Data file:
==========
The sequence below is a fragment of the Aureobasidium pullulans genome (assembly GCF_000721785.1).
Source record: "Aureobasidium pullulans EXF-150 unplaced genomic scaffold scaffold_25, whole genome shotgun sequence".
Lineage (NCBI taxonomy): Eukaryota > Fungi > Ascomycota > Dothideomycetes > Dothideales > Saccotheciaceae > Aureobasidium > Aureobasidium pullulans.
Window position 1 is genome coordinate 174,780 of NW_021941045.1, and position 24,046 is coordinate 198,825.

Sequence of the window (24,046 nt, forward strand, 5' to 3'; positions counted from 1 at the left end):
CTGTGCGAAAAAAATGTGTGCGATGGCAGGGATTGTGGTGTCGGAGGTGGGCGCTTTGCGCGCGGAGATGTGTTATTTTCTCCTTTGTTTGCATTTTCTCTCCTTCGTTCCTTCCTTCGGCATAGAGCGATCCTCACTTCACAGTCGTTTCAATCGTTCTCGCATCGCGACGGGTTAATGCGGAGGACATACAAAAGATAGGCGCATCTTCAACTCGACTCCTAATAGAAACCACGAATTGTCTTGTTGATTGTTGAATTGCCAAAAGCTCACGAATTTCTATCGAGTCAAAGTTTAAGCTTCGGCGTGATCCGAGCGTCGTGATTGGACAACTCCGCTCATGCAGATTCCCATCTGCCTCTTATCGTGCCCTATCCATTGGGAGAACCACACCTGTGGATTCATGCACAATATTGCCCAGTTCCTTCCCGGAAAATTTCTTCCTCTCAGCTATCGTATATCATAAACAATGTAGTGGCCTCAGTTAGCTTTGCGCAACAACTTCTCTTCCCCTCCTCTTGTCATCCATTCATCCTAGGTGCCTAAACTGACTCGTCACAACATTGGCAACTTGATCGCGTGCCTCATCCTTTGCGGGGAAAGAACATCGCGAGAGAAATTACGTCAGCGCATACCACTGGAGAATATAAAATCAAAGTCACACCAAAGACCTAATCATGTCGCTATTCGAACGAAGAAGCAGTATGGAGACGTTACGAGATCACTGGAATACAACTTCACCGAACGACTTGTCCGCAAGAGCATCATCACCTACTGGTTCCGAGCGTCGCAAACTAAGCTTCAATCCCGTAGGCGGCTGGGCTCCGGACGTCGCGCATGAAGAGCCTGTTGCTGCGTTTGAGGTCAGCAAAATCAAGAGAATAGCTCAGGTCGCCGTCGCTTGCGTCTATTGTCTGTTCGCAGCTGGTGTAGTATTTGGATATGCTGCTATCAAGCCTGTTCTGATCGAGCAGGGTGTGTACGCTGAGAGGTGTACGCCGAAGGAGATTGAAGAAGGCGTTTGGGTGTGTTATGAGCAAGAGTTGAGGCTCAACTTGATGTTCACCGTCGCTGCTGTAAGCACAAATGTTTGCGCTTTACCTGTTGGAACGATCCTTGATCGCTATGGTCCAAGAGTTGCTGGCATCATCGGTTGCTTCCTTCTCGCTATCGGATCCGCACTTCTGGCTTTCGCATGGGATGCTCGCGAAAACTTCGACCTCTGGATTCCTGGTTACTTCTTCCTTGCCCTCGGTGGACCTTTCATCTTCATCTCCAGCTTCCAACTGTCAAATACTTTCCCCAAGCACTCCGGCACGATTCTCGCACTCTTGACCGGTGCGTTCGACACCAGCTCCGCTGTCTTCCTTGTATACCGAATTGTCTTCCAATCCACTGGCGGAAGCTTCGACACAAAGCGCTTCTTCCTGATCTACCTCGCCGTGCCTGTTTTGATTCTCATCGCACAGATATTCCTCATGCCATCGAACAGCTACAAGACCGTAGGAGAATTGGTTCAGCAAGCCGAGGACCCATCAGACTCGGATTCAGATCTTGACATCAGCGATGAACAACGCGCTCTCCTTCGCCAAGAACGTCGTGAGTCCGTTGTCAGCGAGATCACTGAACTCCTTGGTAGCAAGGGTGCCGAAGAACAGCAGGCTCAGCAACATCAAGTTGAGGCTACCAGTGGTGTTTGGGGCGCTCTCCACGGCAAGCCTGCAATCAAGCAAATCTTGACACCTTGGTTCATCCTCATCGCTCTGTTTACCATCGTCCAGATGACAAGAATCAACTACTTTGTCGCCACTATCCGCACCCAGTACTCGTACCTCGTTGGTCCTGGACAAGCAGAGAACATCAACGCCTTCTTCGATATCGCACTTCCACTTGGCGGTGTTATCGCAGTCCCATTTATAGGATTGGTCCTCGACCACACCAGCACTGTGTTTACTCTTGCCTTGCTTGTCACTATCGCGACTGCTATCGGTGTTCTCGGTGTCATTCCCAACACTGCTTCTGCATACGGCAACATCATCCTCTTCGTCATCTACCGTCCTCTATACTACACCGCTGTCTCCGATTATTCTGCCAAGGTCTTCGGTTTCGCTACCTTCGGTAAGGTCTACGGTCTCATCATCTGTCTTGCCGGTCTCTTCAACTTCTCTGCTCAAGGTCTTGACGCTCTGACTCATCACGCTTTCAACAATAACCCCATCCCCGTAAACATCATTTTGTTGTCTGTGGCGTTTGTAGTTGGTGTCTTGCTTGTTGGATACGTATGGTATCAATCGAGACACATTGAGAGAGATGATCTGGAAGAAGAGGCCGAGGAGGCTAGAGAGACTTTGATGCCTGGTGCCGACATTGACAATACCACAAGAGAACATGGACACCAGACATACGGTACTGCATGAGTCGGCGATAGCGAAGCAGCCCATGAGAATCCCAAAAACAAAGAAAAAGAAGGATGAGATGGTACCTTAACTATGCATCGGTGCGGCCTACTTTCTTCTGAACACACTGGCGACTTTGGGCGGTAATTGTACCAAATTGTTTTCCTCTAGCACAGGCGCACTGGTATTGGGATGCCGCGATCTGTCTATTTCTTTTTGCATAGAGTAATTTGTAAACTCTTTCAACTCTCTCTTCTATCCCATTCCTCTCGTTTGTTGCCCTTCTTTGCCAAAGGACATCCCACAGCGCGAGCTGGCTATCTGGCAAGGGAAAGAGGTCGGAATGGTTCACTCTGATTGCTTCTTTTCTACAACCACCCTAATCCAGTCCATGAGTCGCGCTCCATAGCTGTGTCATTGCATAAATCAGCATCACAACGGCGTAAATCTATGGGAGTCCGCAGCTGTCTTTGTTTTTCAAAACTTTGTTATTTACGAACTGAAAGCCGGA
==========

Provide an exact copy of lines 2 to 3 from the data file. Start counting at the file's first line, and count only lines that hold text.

Source record: "Aureobasidium pullulans EXF-150 unplaced genomic scaffold scaffold_25, whole genome shotgun sequence".
Lineage (NCBI taxonomy): Eukaryota > Fungi > Ascomycota > Dothideomycetes > Dothideales > Saccotheciaceae > Aureobasidium > Aureobasidium pullulans.